WASHINGTON (AP) -- Republicans pressed the Obama administration Wednesday to fully disclose plans to tackle climate change, including cost, as environmental officials readied one of the most significant pieces in President Barack Obama's global warming strategy.
Rep. Ed Whitfield, a Kentucky Republican who chairs a House energy panel, said Wednesday that federal agencies must be transparent about actions that collide directly with efforts to develop diverse energy sources.
"Without this information, the public is left out of the debate, without knowing the extent of agency activity...or what it really will accomplish," Whitfield said.
Republicans had invited the heads of 13 federal agencies, but only two — EPA administrator Gina McCarthy and Energy Secretary Ernest Moniz — attended.
McCarthy said the EPA would soon issue a revised proposal to limit for the first time the pollution blamed for global warming from newly built power plants. Obama in June gave the agency until Friday to update the proposal. The rule, which will ultimately force the EPA to tackle emissions from existing power plants, addresses the largest uncontrolled source of carbon pollution, and will have ramifications for the power sector and everyone who flips on a light switch.
The coal industry and its allies in Congress have been quick to criticize the regulation in advance of its release, even though some of the details have yet to be disclosed, saying it will raise electricity prices and the cost of producing power, particularly from coal.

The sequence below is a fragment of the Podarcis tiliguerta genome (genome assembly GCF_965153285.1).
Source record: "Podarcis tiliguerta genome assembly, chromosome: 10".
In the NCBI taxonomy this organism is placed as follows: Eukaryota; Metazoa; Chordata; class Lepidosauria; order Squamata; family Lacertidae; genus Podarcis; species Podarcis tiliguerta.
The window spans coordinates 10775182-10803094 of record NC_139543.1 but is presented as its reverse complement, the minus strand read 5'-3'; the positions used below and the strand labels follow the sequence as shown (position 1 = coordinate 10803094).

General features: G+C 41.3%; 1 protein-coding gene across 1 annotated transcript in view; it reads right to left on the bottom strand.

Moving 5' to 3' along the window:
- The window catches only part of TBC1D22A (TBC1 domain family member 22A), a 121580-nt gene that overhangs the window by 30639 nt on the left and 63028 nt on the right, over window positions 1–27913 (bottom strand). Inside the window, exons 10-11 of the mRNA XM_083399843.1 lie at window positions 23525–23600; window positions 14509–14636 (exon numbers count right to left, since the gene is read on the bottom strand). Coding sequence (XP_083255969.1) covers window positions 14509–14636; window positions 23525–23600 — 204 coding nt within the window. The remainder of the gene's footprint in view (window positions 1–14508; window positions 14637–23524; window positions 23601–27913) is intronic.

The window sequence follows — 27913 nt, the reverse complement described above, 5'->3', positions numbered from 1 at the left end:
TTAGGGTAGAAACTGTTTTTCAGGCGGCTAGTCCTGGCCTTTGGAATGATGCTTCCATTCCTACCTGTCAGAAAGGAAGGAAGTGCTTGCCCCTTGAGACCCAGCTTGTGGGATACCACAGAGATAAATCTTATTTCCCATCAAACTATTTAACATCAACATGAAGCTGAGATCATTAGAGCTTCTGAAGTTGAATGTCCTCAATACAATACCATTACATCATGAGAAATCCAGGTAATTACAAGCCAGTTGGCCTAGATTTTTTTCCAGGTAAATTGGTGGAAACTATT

Coal, which supplies about 40 percent of U.S. electricity, has been struggling to compete with natural gas, which has seen historic low prices in recent years thanks to a boom brought on by hydraulic fracturing.
The latest version of the power plant proposal, which updates one released in March 2012, is likely to be more lenient on coal-burning plants than it was initially, but it will still make it very difficult for energy companies to build new coal-fired plants in the U.S. New natural gas power plants will also be covered, but since gas is a cleaner-burning fuel than coal, they will be able to meet the emissions standard more easily.
For coal-fired power plants, the new proposal will eventually require the installation of technology to capture carbon and bury it underground. Not a single power plant in the U.S. has done that, largely because it has not been available commercially and, if it were, it would be expensive.
But Moniz assured the panel that fossil fuels will continue to play a role in U.S. energy, in part because of billions of dollars of investment by the Energy Department to find technologies to reduce the pollution from fossil fuels.
"Coal and natural gas will remain significant sources of energy in the years to come," he said.
Associated Press writer Matthew Daly contributed to this report.